The real Jesus doesn’t use racial slurs or roll His eyes at black men and women demonstrating and marching for peace. The real Jesus stands among them, because He too, was forcefully and unjustly maligned and killed. The real Jesus marches on, spreading joy and light and peace.  Join the real Jesus.  Be free from the ties that bind our hands and hearts to the ties that bind us and have bound us since our nation’s inception.

Be free to love. Be free.  Let freedom ring.

The Very Best Friday


This side of Heaven, we will encounter many hardships. We will experience the ravages of sin, the aftershocks of Eden. We will hurt with gaping wounds, inflicted by those we love, betrayed by the ones that know us best.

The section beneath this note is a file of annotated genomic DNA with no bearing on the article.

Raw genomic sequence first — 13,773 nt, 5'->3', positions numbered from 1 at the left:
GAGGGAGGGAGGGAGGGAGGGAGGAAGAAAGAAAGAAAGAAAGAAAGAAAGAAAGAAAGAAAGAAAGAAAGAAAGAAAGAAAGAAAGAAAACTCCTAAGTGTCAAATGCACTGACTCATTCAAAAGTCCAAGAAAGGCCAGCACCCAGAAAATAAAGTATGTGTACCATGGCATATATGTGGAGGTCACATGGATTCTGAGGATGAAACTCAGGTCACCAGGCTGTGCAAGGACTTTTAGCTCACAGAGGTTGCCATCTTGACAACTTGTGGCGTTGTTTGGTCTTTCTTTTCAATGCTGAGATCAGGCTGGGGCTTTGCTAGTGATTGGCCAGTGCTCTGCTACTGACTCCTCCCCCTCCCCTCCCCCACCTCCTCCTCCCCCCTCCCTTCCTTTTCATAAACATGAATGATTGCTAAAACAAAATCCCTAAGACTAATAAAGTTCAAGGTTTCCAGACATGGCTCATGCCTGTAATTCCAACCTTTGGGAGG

We will worry the world onto our wobbling shoulders, convinced that we can save it by taking it upon ourselves, us, being made in the image and likeness of God.

We sow seeds of insolence and reap harvests of regret.

We obsess, malign and worry God-sized fears, obnoxious in our own false grandeur.

All the while, God, on the cross is looking at us in our own foolishness and taking the weight of the world back upon Himself, where it belongs, so our way is easy, and our burden made light. Even with all of our inconsistencies and intolerance, He looks to us and calls us Beloved.

Jesus knows our hearts. He knows we long for what is wrong in the world to be made right. He has made a way for us. His way. He is a ‘Man of Sorrows’, acquainted with grief. Don’t push the sadness of the death of Jesus on the cross away. Don’t push your own sadness or sorrow away. Grief is never wasted.